Divorcing civil unions for merry marriages
Cathryn Frear, Staff Writer
April 19, 2012
Filed under Opinion
In the United States of America, people have certain “unalienable” rights. According to the Declaration of Independence, anyway. In fact, the exact wording as written in the preamble is, “We hold these truths to be self-evident, that all men are created equal, that they are endowed by their Creator with certain unalienable, that among these are Life, Liberty and the Pursuit of Happiness.”
Regardless of word choice, what they meant was there are rights our government couldn’t take away. It’s important to note this is past tense. The government up and decided to ignore the grounds to which this country was founded on in search of God in government.
The word “Creator” in the preamble seems to be the focus of those opposed to marriage equality. But, you will notice it is this “Creator,” God, who has guaranteed these “unalienable rights,” including marriage. So how that reasoning makes sense, I will never understand.
Nowadays, we generally hear such Creator-given rights referred to as “inalienable.” And those rights include the right to be single, married, separated, divorced or widowed but not civilly unionized. Go ahead and see for yourself. Pick a legal document, any legal document. Generally, there is no box to be checked marked with the option of “civilly unionized.”
Why? Yes, the federal government leaves it to the states to decide on issues regarding marriage. But this only goes so far. Not all rights with regards to those obtained through marriage remain at the state level.
According to the National Organization for Women, marriage offers up a minimum of 1,049 legal protections and responsibilities on the federal level. Civil unions offer exactly zero. This is because civil unions really are only state-by-state.
What this means is, if you could get married in Vermont, it would be recognized as legitimate regardless of where you are in the country. However, Vermont only gives prospective lawful homo-citizens the right to a civil union with a partner. Not a husband or a wife. But, travel to somewhere such as the commonwealth of Pennsylvania and your rights are officially null in that location.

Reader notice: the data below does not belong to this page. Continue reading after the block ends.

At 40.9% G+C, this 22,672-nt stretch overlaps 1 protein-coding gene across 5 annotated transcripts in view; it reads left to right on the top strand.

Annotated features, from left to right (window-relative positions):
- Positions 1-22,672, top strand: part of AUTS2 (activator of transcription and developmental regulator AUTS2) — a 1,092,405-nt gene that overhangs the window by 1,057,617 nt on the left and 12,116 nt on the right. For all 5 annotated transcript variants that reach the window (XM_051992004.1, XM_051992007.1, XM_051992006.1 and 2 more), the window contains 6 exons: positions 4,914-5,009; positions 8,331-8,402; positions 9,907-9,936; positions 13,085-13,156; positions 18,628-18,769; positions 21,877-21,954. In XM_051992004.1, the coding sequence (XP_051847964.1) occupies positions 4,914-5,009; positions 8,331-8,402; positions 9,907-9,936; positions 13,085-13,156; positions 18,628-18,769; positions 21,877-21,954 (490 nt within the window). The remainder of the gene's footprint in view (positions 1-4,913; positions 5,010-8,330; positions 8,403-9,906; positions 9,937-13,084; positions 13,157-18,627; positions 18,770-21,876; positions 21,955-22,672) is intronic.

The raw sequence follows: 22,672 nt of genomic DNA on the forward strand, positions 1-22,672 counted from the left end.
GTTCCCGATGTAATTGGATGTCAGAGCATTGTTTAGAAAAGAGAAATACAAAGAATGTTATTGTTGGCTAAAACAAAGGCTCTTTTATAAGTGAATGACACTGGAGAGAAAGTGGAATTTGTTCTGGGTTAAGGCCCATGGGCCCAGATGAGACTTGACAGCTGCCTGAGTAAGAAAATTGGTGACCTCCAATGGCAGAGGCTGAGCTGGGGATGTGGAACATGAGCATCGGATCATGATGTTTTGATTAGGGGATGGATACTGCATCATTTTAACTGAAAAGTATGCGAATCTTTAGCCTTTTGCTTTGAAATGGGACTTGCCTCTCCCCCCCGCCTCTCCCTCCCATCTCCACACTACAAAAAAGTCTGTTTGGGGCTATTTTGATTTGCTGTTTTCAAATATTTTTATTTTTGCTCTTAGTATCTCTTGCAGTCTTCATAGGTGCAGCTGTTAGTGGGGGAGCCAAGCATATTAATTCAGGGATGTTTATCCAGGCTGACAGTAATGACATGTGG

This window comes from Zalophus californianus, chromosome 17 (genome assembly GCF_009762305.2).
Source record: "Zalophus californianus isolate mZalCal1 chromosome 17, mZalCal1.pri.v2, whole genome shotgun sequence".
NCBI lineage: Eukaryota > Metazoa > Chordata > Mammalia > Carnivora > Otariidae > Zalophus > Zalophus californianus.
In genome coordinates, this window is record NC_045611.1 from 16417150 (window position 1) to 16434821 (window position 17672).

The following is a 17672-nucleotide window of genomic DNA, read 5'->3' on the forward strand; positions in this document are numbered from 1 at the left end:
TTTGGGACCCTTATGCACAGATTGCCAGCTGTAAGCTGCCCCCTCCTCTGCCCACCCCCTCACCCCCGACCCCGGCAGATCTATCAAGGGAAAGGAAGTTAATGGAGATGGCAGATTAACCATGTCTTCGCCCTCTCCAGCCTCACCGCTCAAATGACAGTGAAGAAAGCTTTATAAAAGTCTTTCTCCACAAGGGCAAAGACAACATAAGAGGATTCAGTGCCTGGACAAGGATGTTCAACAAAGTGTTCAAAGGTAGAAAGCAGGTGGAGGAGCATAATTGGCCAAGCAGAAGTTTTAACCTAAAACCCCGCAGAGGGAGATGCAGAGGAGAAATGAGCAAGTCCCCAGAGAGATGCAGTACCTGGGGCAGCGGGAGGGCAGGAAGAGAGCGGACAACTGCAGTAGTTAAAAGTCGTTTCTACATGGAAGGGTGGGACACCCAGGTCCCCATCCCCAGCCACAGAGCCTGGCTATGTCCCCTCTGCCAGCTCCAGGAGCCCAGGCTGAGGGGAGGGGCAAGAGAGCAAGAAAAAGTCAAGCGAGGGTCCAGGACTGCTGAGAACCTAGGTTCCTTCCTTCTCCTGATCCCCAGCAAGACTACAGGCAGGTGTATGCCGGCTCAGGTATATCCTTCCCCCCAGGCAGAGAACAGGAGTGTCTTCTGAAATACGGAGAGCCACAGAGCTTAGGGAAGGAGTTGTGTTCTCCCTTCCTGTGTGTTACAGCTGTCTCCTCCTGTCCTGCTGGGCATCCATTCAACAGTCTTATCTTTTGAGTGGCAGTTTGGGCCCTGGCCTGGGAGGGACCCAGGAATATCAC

It’s tax time, folks. Time to fill out all those W2s and cross your fingers for big money, no whammies. But civil unions offer up plenty of whammies. Taxes are a mix of federal and state government.
This is comparable to mixing oil and water, respectively. The oil is generally going to rise to the top.
In other words, the federal government can force those in civil unions to fill out their taxes as if they were single. This also applies to benefits such as medical insurance and pension programs, both of which are extended to one’s family. A civil union does not make a family.
Divorce is such a dirty word, isn’t it? Well, compare divorce which can be filed and completed in any state which those parties involved reside to what civil union contracts will do, and it sounds beautiful.
In order to break up a civil union, those parties involved instead must establish residency in the state in which the civil union was declared.
Many who discuss obtaining gay civil rights compare it to the Black Civil Rights Movement. I only see one definite similarity: second-class status.
Getting a special water fountain sounds excellent, doesn’t it? But if the fountain isn’t maintained and the water isn’t as clean, it’s not exactly excellent.
It’s way less cool to have your own water fountain because people believe you are dirtier than they are or less-deserving of basic needs. What all of this comes down to in either civil rights movement is second-class status.
Civil unions are very much the dirty water fountain of the Gay Civil Rights Movement.